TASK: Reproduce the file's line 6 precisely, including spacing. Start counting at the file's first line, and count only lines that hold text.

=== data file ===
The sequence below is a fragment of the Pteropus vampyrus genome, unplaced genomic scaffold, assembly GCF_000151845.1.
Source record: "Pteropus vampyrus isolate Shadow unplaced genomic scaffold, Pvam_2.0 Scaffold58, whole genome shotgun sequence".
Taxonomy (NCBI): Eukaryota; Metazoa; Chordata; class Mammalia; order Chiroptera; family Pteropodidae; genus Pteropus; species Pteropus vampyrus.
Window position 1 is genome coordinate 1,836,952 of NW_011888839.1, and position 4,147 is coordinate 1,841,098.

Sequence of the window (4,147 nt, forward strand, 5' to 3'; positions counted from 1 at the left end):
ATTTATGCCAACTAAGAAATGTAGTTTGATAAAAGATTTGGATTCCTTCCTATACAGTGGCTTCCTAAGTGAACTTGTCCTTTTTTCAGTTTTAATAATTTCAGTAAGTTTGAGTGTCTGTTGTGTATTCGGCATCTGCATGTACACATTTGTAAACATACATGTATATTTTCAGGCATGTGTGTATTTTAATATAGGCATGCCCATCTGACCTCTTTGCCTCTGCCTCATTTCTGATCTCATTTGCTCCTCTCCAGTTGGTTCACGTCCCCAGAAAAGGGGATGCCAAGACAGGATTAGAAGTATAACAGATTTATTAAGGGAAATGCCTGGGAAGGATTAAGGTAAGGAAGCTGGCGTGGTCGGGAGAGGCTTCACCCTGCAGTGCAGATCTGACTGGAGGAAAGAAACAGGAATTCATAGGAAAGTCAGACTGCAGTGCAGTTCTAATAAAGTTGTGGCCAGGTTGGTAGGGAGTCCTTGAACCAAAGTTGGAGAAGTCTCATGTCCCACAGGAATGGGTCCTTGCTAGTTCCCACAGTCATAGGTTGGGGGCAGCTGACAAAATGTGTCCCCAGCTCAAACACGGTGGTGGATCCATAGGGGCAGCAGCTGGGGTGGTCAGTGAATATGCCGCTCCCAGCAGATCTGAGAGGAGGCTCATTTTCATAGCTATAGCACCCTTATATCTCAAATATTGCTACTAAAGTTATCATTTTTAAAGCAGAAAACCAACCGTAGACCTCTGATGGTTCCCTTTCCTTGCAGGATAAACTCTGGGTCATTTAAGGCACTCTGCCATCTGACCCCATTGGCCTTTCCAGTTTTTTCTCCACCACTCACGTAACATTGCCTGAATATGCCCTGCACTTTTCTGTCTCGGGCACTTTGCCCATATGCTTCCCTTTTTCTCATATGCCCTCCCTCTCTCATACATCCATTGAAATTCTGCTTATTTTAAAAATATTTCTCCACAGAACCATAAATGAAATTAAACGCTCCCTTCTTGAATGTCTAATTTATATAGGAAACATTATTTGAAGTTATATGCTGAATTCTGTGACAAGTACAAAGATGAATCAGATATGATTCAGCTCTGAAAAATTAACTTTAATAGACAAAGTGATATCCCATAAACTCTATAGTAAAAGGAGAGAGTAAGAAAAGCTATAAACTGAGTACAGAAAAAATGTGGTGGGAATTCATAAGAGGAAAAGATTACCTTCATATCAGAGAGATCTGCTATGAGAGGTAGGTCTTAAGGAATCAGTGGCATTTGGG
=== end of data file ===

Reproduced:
ATTTATGCCAACTAAGAAATGTAGTTTGATAAAAGATTTGGATTCCTTCCTATACAGTGGCTTCCTAAGTGAACTTGTCCTTTTTTCAGTTTTAATAATTTCAGTAAGTTTGAGTGTCTGTTGTGTATTCGGCATCTGCATGTACACATTTGTAAACATACATGTATATTTTCAGGCATGTGTGTATTTTAATATAGGCATGCCCATCTGACCTCTTTGCCTCTGCCTCATTTCTGATCTCATTTGCTCCTCTCCAGTTGGTTCACGTCCCCAGAAAAGGGGATGCCAAGACAGGATTAGAAGTATAACAGATTTATTAAGGGAAATGCCTGGGAAGGATTAAGGTAAGGAAGCTGGCGTGGTCGGGAGAGGCTTCACCCTGCAGTGCAGATCTGACTGGAGGAAAGAAACAGGAATTCATAGGAAAGTCAGACTGCAGTGCAGTTCTAATAAAGTTGTGGCCAGGTTGGTAGGGAGTCCTTGAACCAAAGTTGGAGAAGTCTCATGTCCCACAGGAATGGGTCCTTGCTAGTTCCCACAGTCATAGGTTGGGGGCAGCTGACAAAATGTGTCCCCAGCTCAAACACGGTGGTGGATCCATAGGGGCAGCAGCTGGGGTGGTCAGTGAATATGCCGCTCCCAGCAGATCTGAGAGGAGGCTCATTTTCATAGCTATAGCACCCTTATATCTCAAATATTGCTACTAAAGTTATCATTTTTAAAGCAGAAAACCAACCGTAGACCTCTGATGGTTCCCTTTCCTTGCAGGATAAACTCTGGGTCATTTAAGGCACTCTGCCATCTGACCCCATTGGCCTTTCCAGTTTTTTCTCCACCACTCACGTAACATTGCCTGAATATGCCCTGCACTTTTCTGTCTCGGGCACTTTGCCCATATGCTTCCCTTTTTCTCATATGCCCTCCCTCTCTCATACATCCATTGAAATTCTGCTTATTTTAAAAATATTTCTCCACAGAACCATAAATGAAATTAAACGCTCCCTTCTTGAATGTCTAATTTATATAGGAAACATTATTTGAAGTTATATGCTGAATTCTGTGACAAGTACAAAGATGAATCAGATATGATTCAGCTCTGAAAAATTAACTTTAATAGACAAAGTGATATCCCATAAACTCTATAGTAAAAGGAGAGAGTAAGAAAAGCTATAAACTGAGTACAGAAAAAATGTGGTGGGAATTCATAAGAGGAAAAGATTACCTTCATATCAGAGAGATCTGCTATGAGAGGTAGGTCTTAAGGAATCAGTGGCATTTGGG